Endometriosis and diet: Do what you want

This blog post is written with women who have endometriosis only in mind (not those with separate diagnosed conditions such as coeliac disease, etc).

Like many women with endometriosis, I took years to be diagnosed. I don’t wish to go into detail but basically I was very unwell and losing weight quickly.

I was in the fortunate position of being able to afford to consult various health professionals about what may be causing my symptoms and what could be done to improve my health.

Many of these health professionals suggested various diets believing that food intolerance may be causing my symptoms. Even after I was diagnosed with endometriosis many continued to recommend various diets believing it could help with the disease symptoms.

I have tried many different diets* for years at a time (and sometimes in combination). Among others, I was gluten free for over 5 years, salicylate free for almost a year, and FODMAP free for almost three years.

None of these diets made even the smallest difference to my physical symptoms. And yet I persisted. Why would someone not eat bread for that long if they had no benefit from it?!

Even though it didn’t make my physical symptoms better, adhering to these diets made me feel like I was actively working to make myself feel better. It made a (sometimes) helpless situation feel a lot less so.

Also, I never really consciously thought about whether these diets were actually helping my physical symptoms. Surely dietitians and doctors wouldn't have recommended them to me unless they were sure it would help? And then one day (about four months ago) I finally thought about it.

I thought about how when I have been ‘naughty’ and eaten foods that I’m ‘not supposed to’ I don’t always feel sick from it. I thought about how when I’d been strict with myself and not strayed from the diet at all, I often still got very sick.

I thought about how the health professionals who recommended those diets only really suggested them to me. They didn’t prescribed them or tell me I would feel terrible without it or that I’d be a ‘bad patient/person’ if I decided that I didn’t want to follow them (although this was often implied).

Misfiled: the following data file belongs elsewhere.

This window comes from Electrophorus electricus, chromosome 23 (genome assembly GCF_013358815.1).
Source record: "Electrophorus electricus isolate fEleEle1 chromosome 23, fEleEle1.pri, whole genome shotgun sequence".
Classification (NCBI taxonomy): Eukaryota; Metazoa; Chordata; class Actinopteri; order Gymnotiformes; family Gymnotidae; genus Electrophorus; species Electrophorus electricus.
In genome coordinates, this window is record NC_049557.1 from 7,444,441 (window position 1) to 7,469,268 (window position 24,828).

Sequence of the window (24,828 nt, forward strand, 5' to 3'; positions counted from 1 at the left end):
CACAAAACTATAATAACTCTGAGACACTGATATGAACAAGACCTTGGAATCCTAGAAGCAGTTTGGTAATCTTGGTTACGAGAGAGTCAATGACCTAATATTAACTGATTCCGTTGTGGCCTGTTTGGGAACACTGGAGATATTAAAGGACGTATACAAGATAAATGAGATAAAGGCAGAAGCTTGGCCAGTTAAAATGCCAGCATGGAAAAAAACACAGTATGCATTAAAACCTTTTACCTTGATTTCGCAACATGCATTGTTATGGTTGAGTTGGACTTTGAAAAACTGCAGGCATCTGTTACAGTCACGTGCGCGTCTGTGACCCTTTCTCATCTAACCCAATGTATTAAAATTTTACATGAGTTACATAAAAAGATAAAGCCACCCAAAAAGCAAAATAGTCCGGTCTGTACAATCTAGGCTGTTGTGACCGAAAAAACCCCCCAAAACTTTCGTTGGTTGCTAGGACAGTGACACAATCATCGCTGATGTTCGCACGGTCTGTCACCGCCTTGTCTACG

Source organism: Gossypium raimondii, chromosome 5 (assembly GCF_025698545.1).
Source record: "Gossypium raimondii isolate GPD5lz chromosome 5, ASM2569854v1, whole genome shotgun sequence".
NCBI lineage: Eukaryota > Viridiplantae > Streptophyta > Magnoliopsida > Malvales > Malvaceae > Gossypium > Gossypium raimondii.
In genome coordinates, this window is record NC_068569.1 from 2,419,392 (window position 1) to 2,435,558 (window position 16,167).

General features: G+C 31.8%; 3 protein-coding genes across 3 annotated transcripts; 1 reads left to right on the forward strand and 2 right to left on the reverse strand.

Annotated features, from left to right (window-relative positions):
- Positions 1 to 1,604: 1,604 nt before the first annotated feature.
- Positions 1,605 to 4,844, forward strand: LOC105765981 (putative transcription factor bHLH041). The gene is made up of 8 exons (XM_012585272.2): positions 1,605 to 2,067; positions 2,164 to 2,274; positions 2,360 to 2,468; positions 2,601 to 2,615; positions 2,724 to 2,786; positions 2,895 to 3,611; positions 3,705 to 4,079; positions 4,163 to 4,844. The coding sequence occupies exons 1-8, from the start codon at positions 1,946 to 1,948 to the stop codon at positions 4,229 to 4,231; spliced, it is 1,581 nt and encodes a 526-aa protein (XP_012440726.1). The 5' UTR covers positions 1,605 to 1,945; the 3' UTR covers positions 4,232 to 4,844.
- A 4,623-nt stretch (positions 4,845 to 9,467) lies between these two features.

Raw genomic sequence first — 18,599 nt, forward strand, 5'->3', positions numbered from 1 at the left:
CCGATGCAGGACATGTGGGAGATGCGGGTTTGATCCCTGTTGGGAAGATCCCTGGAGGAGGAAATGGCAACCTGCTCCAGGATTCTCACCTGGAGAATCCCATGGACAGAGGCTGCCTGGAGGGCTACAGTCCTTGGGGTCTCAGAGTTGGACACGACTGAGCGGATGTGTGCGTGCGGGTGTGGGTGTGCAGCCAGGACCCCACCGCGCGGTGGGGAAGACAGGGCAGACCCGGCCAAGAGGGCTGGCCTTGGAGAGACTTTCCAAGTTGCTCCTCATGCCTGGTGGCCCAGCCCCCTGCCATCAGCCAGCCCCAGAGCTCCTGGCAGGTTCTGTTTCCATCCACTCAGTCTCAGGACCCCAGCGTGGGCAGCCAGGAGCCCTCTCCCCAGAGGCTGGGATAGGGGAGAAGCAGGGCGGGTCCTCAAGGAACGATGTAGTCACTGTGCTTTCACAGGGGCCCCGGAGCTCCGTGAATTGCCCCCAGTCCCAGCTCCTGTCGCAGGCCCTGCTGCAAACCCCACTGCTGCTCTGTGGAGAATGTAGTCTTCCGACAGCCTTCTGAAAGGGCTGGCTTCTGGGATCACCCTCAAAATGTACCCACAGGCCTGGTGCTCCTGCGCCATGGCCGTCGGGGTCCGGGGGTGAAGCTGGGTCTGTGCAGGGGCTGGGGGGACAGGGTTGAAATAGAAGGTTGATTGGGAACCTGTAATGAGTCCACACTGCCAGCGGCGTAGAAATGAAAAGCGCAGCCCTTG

So I started eating whatever I wanted. And do you know what happened? Nothing!

I did not feel worse but I also didn’t feel better (at least not physically. Mentally, I feel much better now that I don’t have to ask a waiter a million questions when ordering at a restaurant).

Based on what little understanding I do have of the physiology of endometriosis this outcome did not surprise me. As physiology really isn’t my field I’m reluctant to elaborate on this (sorry!) for fear of giving false information. I’m hoping someone for whom this is their field will publish on it soon and I can then summarise it for you all here on the blog. Fingers crossed!

While the focus of my PhD is on the psychosocial aspect of endometriosis I read widely to ensure I have a broad understanding of the condition and the research that has been conducted on it. A small amount of research has looked at whether diet can help alleviate symptoms of endometriosis. 

The majority of these studies have been poorly conducted. For example, few studies included a ‘endometriosis free’ comparison group to ensure that the diet being tested was something that could specifically help women with endometriosis and many used questionable methods to ‘measure’ women’s symptoms. 

One of the better studies was a review on period pain and diet in women with endometriosis which concluded, “No clear recommendations on what diet to eat or refrain from to reduce the symptoms of endometriosis can be given.”

Stories of how various diets have helped women with endometriosis fill many websites and self-help books. Just because these stories have not yet been supported by scientific evidence does not mean they are false or less worthy. It’s simply means they show a different perspective to that currently being told by Science.

I write this blog post to share my experience and perspective only; not to tell others about how they should or shouldn’t eat.

A part of me wishes I could travel back in time and tell myself to think critically about whether any of the diets were actually helping my symptoms and remind myself that I don’t ‘have’ to be on them. This is my body and I can treat it how I please.

But I can’t and the truth is the experience wasn’t entirely negative; I learnt a lot and now have the useful talent of being able to design a dinner party menu that can accommodate almost every possible food intolerance there is.

May you all have your cake (be it gluten free, sugar free, dairy free, etc) and eat it too!

Kate xx

PS You know what food does have a fair bit of evidence to support its magnificence? Coffee!

PPS I highly recommend checking out this hilarious YouTube series on food intolerance and an intolerant foodie.

*When I say ‘diet’ I am referring to that which is created by health professionals to address food intolerance or to relieve symptoms of an illness. I am not referring to ‘fad diets’ or those for weight loss.

Image via Death to the Stock Photo